Jacques Derrida could enjoy a good movie like anyone else. In a 2002 interview with TIME, he declared “I have watched The Godfather 10 times. I must watch it whenever it’s on.” Who couldn’t?
Coppola films were one thing. Apparently sitcoms quite another.
In a recent entry in the New York Times‘ philosophy blog “The Stone,” Robert Frodeman and Adam Briggle locate a “momentous turning point” in the history of philosophy: its institutionalization in the research university in the late 19th century.[...]
There’s something about Plato’s Allegory of the Cave that inspires people to get creative. Orson Welles once narrated an animated adaptation of the Cave allegory. The folks at Bullhead Entertainment brought to life the allegory appearing in Book VII of Plato’s Republic using some fine claymation.[...]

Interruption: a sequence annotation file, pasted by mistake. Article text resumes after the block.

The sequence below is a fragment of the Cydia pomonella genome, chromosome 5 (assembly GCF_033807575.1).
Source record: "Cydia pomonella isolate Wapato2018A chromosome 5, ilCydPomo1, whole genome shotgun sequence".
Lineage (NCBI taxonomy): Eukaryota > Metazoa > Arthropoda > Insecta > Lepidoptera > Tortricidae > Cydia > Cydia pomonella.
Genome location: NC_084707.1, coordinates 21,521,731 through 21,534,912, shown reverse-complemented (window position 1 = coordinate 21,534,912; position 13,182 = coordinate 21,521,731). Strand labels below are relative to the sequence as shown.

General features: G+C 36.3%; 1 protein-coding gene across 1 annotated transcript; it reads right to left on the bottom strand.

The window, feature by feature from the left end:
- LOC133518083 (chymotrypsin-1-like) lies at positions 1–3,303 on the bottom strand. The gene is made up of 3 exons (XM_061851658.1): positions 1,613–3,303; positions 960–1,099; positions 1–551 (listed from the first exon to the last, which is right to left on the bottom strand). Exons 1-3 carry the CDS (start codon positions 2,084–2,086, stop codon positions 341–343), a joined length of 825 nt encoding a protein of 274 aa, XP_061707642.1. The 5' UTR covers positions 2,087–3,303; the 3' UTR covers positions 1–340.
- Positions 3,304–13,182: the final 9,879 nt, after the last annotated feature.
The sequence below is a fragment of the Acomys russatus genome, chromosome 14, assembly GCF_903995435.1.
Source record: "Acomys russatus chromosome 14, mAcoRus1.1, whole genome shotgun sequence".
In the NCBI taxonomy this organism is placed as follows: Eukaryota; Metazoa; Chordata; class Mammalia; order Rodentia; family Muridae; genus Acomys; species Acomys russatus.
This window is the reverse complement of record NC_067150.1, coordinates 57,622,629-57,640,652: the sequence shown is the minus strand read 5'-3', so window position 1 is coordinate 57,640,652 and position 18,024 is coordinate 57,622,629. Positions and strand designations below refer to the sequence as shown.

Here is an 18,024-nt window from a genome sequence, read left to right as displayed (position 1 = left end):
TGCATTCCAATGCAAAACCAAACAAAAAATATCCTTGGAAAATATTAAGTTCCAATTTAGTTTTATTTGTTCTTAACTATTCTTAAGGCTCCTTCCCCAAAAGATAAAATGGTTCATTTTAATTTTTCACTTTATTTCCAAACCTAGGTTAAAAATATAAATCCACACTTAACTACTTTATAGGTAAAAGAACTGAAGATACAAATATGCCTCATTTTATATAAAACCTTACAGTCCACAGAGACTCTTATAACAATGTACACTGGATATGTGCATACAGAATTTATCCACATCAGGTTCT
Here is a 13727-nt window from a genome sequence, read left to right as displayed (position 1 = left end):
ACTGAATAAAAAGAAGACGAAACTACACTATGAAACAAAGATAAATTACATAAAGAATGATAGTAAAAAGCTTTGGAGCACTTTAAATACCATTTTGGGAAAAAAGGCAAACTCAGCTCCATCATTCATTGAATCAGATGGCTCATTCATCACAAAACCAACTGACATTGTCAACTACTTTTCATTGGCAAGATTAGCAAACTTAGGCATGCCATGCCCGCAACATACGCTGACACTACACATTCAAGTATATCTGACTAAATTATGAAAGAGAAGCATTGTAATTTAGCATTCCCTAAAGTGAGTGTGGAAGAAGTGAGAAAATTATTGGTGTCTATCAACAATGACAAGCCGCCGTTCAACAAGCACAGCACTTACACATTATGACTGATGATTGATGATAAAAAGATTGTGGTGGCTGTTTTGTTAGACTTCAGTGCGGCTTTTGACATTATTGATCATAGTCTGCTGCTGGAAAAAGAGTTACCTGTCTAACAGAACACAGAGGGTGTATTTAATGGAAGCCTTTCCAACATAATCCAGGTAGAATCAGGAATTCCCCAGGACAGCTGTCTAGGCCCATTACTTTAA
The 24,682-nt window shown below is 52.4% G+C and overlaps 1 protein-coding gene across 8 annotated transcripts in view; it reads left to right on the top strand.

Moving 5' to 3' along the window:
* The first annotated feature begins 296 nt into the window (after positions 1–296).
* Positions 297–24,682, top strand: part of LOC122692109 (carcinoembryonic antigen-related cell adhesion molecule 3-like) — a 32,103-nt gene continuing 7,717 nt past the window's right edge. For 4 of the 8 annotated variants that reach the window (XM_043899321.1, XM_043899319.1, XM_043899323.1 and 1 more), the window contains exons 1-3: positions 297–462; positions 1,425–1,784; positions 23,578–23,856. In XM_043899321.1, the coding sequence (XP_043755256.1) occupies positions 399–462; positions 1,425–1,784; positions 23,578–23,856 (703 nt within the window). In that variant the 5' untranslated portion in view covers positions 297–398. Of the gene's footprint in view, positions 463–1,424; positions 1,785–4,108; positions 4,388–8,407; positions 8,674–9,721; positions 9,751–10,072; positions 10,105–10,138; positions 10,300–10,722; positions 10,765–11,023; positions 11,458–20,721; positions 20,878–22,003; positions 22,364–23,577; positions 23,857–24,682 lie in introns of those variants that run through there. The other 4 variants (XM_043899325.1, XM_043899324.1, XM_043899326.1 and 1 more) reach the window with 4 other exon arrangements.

Simone de Beauvoir, existentialist philosopher, feminist theorist, author of The Second Sex, whose birthday we celebrate today.
Metroid, an action-adventure video game designed for the Nintendo in 1986.
At first glance, they’re not an obvious pairing.
The friendship of Jean-Paul Sartre and Albert Camus ended, famously, in 1951.[...]
We all have some vision of what the good life should look like. Days filled with reading and strolls through museums, retirement to a tropical island, unlimited amounts of time for video games…. Whatever they may be, our concepts tend toward fantasy of the grass is greener variety.[...]
Alan Watts moved from his native London to New York in 1938, then eventually headed west, to San Francisco in the early 1950s. On the left coast, he started teaching at the Academy of Asian Studies, wrote his bestseller Way of Zen, and began delivering a long-running series of talks about eastern philosophy on KPFA radio in Berkeley.[...]
Philosopher Immanuel Kant (1724-1804) is perhaps best known for his systematic philosophical ethics, conceived of as a post-religious framework for secular morality.[...]
I once read a book by Larry King called How to Talk to Anyone, Anytime, Anywhere. Slavoj Zizek might well consider writing a book of his own called How to Make Intellectual Pronouncements About Anything, Anytime, Anywhere.[...]